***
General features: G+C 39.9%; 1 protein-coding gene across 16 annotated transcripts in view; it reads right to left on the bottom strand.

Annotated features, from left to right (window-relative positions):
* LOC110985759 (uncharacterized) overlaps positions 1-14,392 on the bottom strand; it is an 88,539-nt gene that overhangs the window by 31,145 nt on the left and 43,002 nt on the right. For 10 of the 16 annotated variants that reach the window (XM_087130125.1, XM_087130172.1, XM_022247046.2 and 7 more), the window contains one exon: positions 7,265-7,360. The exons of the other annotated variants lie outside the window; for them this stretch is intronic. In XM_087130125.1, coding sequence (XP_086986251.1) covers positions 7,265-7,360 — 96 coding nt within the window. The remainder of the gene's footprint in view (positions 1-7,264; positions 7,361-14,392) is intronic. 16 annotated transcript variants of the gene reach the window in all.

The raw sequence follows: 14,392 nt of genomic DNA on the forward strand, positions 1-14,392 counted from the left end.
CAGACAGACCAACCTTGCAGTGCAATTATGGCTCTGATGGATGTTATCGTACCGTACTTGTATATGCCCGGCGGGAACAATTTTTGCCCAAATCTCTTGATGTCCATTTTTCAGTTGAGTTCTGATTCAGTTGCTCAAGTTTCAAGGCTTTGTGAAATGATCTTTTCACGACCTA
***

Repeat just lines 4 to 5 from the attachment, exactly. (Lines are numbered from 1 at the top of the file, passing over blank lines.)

The raw sequence follows: 14,392 nt of genomic DNA on the forward strand, positions 1-14,392 counted from the left end.
CAGACAGACCAACCTTGCAGTGCAATTATGGCTCTGATGGATGTTATCGTACCGTACTTGTATATGCCCGGCGGGAACAATTTTTGCCCAAATCTCTTGATGTCCATTTTTCAGTTGAGTTCTGATTCAGTTGCTCAAGTTTCAAGGCTTTGTGAAATGATCTTTTCACGACCTA